Ancient people paid attention to harmony between man and heaven and earth. With regard to interpersonal relations, Xunzi also put forward the concept of the “collective Tao.” He believed that the reason people could live together was because there were differentiated roles and there was morality and justice; people should not harm others for their own desires and interests, and should care for and be kind and tolerant towards one another. The Confucian principles in handling interpersonal relations mainly include benevolence, justice, rites, wisdom, and trust. The principles they promoted, such as “benevolence,” “don’t do to others what one does not want done to himself,” “remember what is right at the sight of profit,” and “if people have no faith in a person, there is no standing for that person,” became traditional virtues of the Chinese nation.


C. Values of life

In the book Shi.Daya.Zhengmin, it says, “Heaven created the masses of people, and there are things and principles. The nature of people came from the nature of heaven.” From the universal perspective of “nature and man integrated as one,” the principles of Chinese traditional culture advocate that one should start by perfecting himself, “from the emperor to the common people, everyone should treat self-cultivation as the most important.” It believed that people could reach a realm of “nature and man integrated as one” through cultivation and could communicate directly with the Tao and with gods. Confucianism advocates “self-cultivation, family-regulation, and good government to maintain peace and harmony on earth.” Confucius advocated that one must conduct oneself well, even when he is alone, and one must examine oneself; one should have far-reaching aspirations and mold noble characters; be upright and not go beyond principles. Zhu Xi believed that a gentleman should have an upright manner with a righteous heart and sincerity. The Tao School pays attention to returning to one’s true self and cultivating to become a true person. The Buddha School emphasizes the cultivation of kindness, to ultimately reach the realm of Buddha.

Chinese traditional culture pays attention to benevolence, to conforming to the mandate of Heaven, to being content with a simple but virtuous life, to being strict with oneself in all aspects while being tolerant towards others, and to thinking about others and helping others. Lao Zi advocated that one must follow the Tao in his conduct, act according to the principles, direct one’s action according to the circumstances, let things happen naturally, and be calm and tolerant. Confucius believed that people should show compassion to everyone equally. Mencius said, “The highest virtue of a gentleman is to be kind towards others.”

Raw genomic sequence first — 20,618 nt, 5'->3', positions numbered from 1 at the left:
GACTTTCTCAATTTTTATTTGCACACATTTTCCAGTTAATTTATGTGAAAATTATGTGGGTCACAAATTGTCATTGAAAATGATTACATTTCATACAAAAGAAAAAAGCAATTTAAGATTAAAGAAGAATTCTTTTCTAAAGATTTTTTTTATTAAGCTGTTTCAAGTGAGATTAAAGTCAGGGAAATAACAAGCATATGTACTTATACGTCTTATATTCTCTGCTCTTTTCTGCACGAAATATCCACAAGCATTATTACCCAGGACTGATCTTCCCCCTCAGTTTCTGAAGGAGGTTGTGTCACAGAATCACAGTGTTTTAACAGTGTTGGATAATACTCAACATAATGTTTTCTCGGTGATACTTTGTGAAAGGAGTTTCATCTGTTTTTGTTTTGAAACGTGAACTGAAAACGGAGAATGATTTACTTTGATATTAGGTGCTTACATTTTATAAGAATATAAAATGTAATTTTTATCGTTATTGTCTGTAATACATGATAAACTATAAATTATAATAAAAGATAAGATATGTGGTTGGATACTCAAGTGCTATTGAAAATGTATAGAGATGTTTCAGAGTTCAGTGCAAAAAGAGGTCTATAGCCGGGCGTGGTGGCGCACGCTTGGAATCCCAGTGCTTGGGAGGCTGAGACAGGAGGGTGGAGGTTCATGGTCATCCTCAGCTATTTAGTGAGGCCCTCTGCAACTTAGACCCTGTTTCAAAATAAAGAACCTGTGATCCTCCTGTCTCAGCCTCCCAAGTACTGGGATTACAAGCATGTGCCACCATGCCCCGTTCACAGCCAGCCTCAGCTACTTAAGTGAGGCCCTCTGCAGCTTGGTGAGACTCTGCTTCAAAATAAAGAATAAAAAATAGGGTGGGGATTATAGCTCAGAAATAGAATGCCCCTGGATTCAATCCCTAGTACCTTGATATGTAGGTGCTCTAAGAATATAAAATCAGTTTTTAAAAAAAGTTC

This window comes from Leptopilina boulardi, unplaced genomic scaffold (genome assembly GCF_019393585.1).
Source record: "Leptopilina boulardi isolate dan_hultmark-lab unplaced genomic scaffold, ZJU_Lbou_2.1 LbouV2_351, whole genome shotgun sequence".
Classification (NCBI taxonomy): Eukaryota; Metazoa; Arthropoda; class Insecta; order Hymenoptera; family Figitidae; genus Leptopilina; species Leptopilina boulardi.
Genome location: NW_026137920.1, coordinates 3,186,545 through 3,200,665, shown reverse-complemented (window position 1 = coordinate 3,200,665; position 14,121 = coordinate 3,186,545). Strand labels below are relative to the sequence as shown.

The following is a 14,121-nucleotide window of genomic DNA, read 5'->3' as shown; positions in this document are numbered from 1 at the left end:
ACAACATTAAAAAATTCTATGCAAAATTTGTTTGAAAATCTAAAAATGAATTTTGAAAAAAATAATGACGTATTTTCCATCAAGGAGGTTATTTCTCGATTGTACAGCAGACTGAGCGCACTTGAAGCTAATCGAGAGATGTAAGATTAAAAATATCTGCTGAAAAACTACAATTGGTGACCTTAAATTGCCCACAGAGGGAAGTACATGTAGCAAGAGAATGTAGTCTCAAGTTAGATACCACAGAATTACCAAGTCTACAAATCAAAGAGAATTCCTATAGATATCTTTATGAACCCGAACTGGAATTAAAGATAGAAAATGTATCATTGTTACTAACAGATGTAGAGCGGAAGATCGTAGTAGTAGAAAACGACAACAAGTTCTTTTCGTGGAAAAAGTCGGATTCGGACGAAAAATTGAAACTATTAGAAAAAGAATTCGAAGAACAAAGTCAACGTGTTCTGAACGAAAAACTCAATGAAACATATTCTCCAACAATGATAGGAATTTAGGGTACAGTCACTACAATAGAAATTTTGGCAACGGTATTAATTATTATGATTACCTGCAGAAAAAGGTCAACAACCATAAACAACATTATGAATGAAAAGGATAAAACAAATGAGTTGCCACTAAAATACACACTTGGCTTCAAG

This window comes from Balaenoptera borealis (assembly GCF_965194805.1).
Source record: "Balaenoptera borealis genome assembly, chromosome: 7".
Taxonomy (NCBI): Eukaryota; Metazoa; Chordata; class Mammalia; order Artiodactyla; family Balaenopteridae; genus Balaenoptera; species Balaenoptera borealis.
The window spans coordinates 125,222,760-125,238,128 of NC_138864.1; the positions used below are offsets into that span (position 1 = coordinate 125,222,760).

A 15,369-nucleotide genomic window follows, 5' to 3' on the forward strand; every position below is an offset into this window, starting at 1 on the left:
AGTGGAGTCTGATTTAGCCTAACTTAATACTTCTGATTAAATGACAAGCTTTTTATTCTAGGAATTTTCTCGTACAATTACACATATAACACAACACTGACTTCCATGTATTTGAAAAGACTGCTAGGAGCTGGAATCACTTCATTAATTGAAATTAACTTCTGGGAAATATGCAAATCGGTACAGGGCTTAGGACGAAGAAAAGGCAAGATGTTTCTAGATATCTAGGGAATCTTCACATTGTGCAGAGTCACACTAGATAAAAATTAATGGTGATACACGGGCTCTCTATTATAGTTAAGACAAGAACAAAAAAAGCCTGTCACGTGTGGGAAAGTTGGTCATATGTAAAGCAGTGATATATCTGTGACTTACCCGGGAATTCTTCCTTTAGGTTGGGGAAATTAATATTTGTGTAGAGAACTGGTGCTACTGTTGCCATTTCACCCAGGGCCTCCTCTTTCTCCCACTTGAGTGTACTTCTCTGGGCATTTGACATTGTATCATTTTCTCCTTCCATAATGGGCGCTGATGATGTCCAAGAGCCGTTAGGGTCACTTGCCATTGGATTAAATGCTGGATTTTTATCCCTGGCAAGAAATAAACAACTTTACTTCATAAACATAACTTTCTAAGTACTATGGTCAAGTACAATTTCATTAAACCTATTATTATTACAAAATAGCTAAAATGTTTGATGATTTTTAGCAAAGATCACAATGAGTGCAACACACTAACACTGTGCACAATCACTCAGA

In Chinese traditional culture, the teachings and concepts of Confucianism, Buddhism, and Taoism had a deep influence on the Chinese people from generation to generation. People regarded the pursuit of truth and virtue as the most important, and they remained firm in their principles regardless of the circumstances. Zhuanzi once said, “A noble man is like a god. He would not feel the heat if lakes were burning, would not feel the cold if rivers were frozen, and would not be moved in the face of ferocious thunder and wind.” For thousands of years, countless people with lofty virtue were widely praised, such as Tao Yuanming, who refused to curry favor for personal gains; Zhu Geliang, who could foresee events; Yue Fei, who was renowned for his loyalty to the country; Lu You, who was deeply concerned about his country and people…. These people were the backbone of the Chinese nation. They rose above personal loss and gain; they were upright and uncorrupted, cared about the people and were loyal to the country. Their upright deeds were recorded in history and have shone down through thousands of years. It is such values and the pursuit of truth that have pushed the Chinese nation forward through difficulties and hardships over its long history.

Traditional culture was bestowed upon man by the Divine, and humans were created by God. The core of traditional and righteous beliefs is to teach people to be good and to act according to the law of the universe, so as to achieve harmony between man and the universe. The purpose and significance of the Divinely-inspired culture lies in guiding people to measure things against moral standards and to maintain a righteous state of understanding principles that define “good and bad” and “righteous and evil.” It also encourages people to pursue truth so that their true self will have a beautiful future. Its moral values and profound inner meanings also comprise an even more significant, sacred mission bestowed by history.


Posting date: 11/27/2010
Category: Traditional Culture
Chinese version available at